By Catherine Bremer
PARIS (Reuters) - Cleared of sex assault charges, Dominique Strauss-Kahn could be back in France within days but may not get a hero's welcome, if sober newspaper editorials and cautious statements by his Socialist allies are anything to go by.
Newspapers focused on Wednesday on the stain to his image from his liaison with a New York hotel maid and his political allies reluctant to speculate on his plans.
Strauss-Kahn could be home as early as next week, after settling his affairs in Washington where he was based as head of the International Monetary Fund until his mid-May arrest on attempted rape charges, which were dropped on Tuesday.
His lawyer in France, Henri Leclerc, said he was not aware of a set date for Strauss-Kahn to return.
Far from celebrating the exoneration of a man who had been pegged as France's next president before his arrest and who has long been affectionately known in France by his initials DSK, newspaper editorials were sober and reflective.
"Far from being cleared, DSK will now have to live with, rather like another kind of sentence, the suspicious regard of public opinion," wrote Yves Threard in the daily Le Figaro.
Left-wing Liberation ran its story under the headline: "One dismissal but three ball-and-chains" referring to the three open legal cases against Strauss-Kahn relating to alleged misconduct.
The main opposition Socialist Party, which lost its top economic thinker with Strauss-Kahn's downfall, has cheered the dropping of charges but given no indication of what role he might play in the future, focusing instead on preparing for its annual congress this weekend in the seaside town of La Rochelle.
Segolene Royal, one of a handful of Socialist presidential hopefuls, sought to change the subject when pressed on BFM TV to talk about Strauss-Kahn. "I don't want to comment about this. I will not discuss his future activities," she said.
Far-right leader Marine Le Pen, who polls show could win around 13 percent of the vote in the first election round in April, said the dropping of all the criminal sex assault charges left a "nauseating" and "bitter" taste in the mouth.
The decision to scrap the case against the former finance minister ended a three-month saga that filled newspapers around the world with sordid details about his 9-minute liaison with maid Nafissatou Diallo, which his lawyers say was consensual.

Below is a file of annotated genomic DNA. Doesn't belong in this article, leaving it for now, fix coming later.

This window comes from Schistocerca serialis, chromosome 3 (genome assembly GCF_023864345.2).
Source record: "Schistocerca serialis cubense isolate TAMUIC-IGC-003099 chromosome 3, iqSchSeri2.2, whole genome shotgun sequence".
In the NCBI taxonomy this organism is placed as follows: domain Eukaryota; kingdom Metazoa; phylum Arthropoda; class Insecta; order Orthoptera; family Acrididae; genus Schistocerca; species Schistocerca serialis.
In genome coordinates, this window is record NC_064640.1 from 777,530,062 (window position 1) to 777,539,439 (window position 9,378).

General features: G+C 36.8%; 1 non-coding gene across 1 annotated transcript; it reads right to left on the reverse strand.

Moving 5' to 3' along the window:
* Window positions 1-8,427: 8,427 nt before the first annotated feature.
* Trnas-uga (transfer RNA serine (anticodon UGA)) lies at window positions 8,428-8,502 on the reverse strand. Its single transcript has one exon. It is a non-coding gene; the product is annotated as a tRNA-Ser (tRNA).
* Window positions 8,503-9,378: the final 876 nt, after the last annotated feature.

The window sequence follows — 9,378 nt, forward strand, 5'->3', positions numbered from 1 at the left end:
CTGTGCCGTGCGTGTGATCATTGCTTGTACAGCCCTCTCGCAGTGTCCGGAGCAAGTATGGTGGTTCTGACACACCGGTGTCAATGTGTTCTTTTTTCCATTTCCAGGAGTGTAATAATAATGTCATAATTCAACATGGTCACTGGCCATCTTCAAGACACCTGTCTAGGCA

Political analysts say Strauss-Kahn may never completely win back the respect of the French people and could struggle to be accepted in public office given the tarnishing of his image from the case and what it revealed about his private life.
"It's all come tumbling down," a woman who gave her name as Besma told Reuters Television in Paris. "It's too ambiguous. Already in Paris there are a lot of stories about him. He has a certain notoriety. I think the least he could do, even if it's his private life, is to have a certain image."
Diallo is pursuing a civil case against Strauss-Kahn, and an inquiry is under way in France over allegations he tried to sexually assault writer Tristane Banon in 2003. Diallo's lawyers have also filed a complaint against a Strauss-Kahn ally in France for allegedly trying to silence a witness with money.
Strauss-Kahn's public relations office declined any comment on Wednesday, but his U.S. lawyer Benjamin Brafman told the daily Le Parisien the former IMF chief had things to settle there in the United States before returning to France.
He said he was confident Diallo's civil case would also collapse and he that there would be no financial settlement.
"One thing must be clear to the French: DSK has no intention and has never had any intention of giving her money," he said.
(Editing by Mark Heinrich)